Taxpayers who do not comply with the requirements to file returns, make payments or electronically submit data to us will be penalized up to $100 for each return, payment or data transfer they submitted incorrectly. See Penalty for Failure to File, Report or Pay in the Prescribed FormatRevised Electronic Filing Requirements, and Electronic Filing Thresholds Modified for more information.

Additional Resources

Taxable Sales

Meals provided by restaurants

Generally, a restaurant, or any part of a store that is considered to be a restaurant, imposes the meals tax on the sale of any food or beverage (including alcohol) that is prepared for human consumption in a way that it doesn't need any significant additional preparation or cooking to make it edible.

Example: If a restaurant serves a patron a lasagna dinner, then the dinner is taxable. However, if the restaurant also sells frozen lasagna dinners that patrons heat in their own homes, those frozen dinners aren't considered meals and therefore aren't taxable because they need additional preparation.

Example: If a patron buys a pizza and 2 cans of soda from a restaurant, then both the pizza and sodas are taxable. However, if they buy a pizza and a 2-liter bottle of soda to go, then the pizza is taxable, but the bottle of soda is exempt since it was sold in an unopened original container of at least 26 fluid ounces.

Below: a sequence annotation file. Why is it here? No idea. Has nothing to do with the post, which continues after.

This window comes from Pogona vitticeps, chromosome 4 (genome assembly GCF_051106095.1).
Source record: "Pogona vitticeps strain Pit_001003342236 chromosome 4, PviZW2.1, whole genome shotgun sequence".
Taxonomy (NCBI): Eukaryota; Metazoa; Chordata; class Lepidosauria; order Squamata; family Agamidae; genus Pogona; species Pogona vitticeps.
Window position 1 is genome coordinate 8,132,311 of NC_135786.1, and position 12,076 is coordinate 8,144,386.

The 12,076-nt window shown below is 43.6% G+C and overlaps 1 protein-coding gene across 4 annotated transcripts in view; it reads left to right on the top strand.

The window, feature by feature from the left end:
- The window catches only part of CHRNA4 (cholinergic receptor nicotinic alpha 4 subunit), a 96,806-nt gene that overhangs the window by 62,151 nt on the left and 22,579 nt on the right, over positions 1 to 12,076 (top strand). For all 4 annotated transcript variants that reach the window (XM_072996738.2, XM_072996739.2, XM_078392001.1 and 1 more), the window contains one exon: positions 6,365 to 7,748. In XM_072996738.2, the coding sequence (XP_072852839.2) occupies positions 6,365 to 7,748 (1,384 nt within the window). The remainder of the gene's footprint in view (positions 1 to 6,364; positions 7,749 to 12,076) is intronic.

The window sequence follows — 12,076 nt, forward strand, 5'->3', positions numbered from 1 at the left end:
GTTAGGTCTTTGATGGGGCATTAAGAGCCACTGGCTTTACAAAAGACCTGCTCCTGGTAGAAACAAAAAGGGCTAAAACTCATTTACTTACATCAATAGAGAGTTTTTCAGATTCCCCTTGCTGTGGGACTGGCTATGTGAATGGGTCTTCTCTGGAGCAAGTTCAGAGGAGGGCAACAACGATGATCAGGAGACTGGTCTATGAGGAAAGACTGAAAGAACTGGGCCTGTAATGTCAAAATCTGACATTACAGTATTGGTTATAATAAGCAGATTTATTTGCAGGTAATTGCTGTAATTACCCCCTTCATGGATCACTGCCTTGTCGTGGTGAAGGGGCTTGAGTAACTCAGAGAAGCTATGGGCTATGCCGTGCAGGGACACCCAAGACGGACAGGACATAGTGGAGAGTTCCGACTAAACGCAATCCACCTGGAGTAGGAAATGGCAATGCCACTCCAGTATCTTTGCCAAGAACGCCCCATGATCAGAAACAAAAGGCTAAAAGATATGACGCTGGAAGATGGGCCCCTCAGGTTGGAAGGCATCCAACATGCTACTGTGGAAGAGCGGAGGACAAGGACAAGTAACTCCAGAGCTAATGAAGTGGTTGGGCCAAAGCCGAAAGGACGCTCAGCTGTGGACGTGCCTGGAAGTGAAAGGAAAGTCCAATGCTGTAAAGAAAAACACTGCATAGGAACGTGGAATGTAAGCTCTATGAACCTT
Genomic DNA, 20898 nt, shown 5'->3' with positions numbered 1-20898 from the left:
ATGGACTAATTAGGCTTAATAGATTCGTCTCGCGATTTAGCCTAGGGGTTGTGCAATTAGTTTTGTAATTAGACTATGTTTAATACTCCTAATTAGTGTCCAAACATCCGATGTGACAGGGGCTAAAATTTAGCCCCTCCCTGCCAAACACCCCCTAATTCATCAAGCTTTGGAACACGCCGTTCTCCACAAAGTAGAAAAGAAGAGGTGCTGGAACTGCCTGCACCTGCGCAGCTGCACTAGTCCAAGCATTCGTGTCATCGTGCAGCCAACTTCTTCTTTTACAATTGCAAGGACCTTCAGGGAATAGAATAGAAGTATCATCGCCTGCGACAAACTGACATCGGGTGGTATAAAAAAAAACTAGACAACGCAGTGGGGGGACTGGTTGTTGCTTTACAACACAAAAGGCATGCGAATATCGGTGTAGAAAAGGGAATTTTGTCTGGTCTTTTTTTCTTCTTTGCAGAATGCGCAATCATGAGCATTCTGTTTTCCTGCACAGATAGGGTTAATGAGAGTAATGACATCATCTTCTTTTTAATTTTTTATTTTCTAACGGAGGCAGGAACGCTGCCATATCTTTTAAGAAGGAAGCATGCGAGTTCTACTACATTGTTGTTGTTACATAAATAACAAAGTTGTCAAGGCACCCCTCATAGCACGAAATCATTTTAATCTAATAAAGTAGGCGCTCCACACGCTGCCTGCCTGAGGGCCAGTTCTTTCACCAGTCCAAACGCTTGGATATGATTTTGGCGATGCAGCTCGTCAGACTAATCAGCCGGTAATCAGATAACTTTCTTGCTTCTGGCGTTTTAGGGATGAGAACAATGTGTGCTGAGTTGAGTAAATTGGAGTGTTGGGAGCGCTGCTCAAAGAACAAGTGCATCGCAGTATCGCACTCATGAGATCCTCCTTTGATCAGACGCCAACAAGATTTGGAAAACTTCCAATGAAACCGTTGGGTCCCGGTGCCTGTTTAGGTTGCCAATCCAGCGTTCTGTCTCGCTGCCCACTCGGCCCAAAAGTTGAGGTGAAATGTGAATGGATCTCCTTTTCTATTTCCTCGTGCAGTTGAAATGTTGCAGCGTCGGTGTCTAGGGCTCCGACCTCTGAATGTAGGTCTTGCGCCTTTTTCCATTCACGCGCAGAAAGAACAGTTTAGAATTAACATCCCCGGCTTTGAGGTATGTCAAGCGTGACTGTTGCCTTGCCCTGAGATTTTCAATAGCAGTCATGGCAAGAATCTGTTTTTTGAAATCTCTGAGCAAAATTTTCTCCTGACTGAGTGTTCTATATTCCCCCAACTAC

Meals provided by other establishments

Any store not ordinarily considered a restaurant must also charge a sales tax on certain food items if those items are sold in a way that they can be considered a meal. A meal includes food or beverages that don't need further significant preparation, whether or not they are packaged or wrapped and whether or not they are taken from the place where they were bought. The following stores have to charge a sales tax on the taxable meals they provide:

Bakeries: When a bakery sells food items commonly sold at snack bars, coffee shops or luncheon counters, such as taxable beverages or sandwiches, the entire bakery is considered a restaurant, and its baked goods sales are taxable except when sold in units of 6 or more for takeout. However, if the bakery in some way separates the restaurant part of the store from the rest of the store, the bakery part remains a store, and its sales generally are not taxable. In that case, only the restaurant part is considered a restaurant for tax purposes. A separate restaurant part cannot be established if taxable beverages or other meals must or may be purchased from the area, section or counter from which baked goods are sold. Some separation of space and function is necessary.

Delicatessens: A delicatessen generally is considered a store with a restaurant part. Prepared foods including meat, poultry or fish items—fried chicken or barbecued spare ribs for example—are taxable if sold heated. Sandwich meats or cheeses (sliced or whole) and whole cooked meat, poultry or fish sold unheated are not taxable.